Personally I think, as objectionable as it is, no one can be surprised by the revelation that their government's security service is spying on them and lying about doing it.

DEF CON is not a public service so Moss is free to invite or turn away whomever he likes, but if U.S. federal government employees were previously welcome to attend DEF CON in spite of (amongst other things) Carnivore, Stellar Wind, warrantless wiretapping and endless rumblings about Echelon, then surely the Rubicon was crossed long ago.

So what do you think?

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38 Responses to Is DEF CON right to ask the feds to stay away? [POLL]

  1. lonervamp · 777 days ago

    This is surprising and silly, especially at such a late date. I pretty much agree with your article.

  2. Bart · 777 days ago

    While I believe there is far too much government surveillance, given how many govt sites are being hacked, they need all the tips they can get from the young guns.

  3. The Feds will be there no matter what they say, so it is a moot point. Asking for a time out, is just a simple gesture expressing the dissatisfaction with the current state of affairs, that's all.

    • Glen · 777 days ago

      I agree that it is a moot point, but it shows as you say their dissatisfaction. However we both know that they will send in a spy because they will be afraid they are missing something.

  4. Gavin · 777 days ago

    There's going to be a lot of anger and anti-Fed talk at Def Con this year no matter what happens. Wouldn't those that are most vocal about speaking up about such issues actually prefer to have an audience sprinkled with Feds to hear them?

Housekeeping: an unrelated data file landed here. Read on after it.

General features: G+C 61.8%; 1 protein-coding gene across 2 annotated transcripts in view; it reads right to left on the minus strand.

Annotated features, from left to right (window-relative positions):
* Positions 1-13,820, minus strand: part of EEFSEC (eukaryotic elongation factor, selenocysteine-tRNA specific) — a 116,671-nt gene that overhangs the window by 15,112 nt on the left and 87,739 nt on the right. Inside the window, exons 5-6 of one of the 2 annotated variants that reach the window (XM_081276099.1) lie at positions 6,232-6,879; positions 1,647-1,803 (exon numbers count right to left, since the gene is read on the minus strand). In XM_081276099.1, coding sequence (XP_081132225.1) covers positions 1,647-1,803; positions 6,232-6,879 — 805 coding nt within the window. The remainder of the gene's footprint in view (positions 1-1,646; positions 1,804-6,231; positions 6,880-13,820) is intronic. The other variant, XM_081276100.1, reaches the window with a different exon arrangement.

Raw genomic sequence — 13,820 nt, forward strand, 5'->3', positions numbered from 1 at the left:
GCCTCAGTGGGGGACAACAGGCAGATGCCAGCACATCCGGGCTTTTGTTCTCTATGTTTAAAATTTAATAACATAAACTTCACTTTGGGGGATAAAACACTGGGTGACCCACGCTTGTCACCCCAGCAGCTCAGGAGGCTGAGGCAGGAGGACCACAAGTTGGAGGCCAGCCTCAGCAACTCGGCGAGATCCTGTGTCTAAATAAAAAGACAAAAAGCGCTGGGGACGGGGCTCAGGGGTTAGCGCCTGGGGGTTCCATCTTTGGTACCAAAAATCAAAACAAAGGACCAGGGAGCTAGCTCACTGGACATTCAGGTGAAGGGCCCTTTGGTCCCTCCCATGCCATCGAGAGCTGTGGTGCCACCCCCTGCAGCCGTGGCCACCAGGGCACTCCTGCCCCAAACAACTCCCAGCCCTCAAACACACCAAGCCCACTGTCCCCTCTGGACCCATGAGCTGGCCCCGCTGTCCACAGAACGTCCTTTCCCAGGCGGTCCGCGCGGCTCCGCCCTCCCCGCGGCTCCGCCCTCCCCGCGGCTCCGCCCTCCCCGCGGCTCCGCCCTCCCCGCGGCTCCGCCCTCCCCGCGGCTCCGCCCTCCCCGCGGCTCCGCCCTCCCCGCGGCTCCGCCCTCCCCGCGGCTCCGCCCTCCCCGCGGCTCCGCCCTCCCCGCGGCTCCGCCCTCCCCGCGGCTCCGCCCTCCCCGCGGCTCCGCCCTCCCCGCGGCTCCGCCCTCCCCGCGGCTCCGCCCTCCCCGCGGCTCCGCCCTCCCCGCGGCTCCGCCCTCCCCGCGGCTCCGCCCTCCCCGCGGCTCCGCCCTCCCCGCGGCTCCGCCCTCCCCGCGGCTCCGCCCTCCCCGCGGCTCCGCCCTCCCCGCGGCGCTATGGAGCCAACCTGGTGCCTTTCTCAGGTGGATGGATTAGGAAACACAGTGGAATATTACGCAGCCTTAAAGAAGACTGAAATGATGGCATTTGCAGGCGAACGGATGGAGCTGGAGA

5. "Our community operates in the spirit of openness, verified trust, and mutual respect."

    The feds are operating in a manner contrary to the spirit of the community. Letting them into DEF CON is like letting the wolf in the hen-house.

    Moss' decision to politely request feds to stay away is a move in the right direction. It's a request, not a demand. He's asking them to respect the other attendees and the spirit of the conference.

    How can a person be open about ideas when they distrust the guy standing next to them, knowing he doesn't share the same openness?

    My opinion is the feds presence at DEF CON will destroy it. Attendance will decrease year after year until there is little left.

    • gooners · 777 days ago

      Your last sentence doesn't make a ton of sense. Feds have been at every DEF CON since its inception and its attendance/popularity has only increased over time.

    • John C · 777 days ago

      When you say you can't trust the feds, who are you talking about? Does that include the janitor who sweeps the halls at the federal courthouse? The decision makers who authorized and ordered the analysis of telephone records are not the ones who would be attending this function. "The feds" is too broad a category to paint with that brush or to exclude from the conference.

    • Fred · 777 days ago

      So openness and trust would include Sabu and Anonymous??

  6. pSchuler · 777 days ago

    This poll is biased. Of course, it's their RIGHT to invite who ever they want, but they should not take the cowardly route of uninviting anyone. The 'YES DEF CON has the right' is NOT the opposite of 'NO DEF CON should be neutral'. Both answers are correct. Clearly, those who put the poll together were looking for a YES bias. Or else, they have no iodea how to put together fair, meaningful polls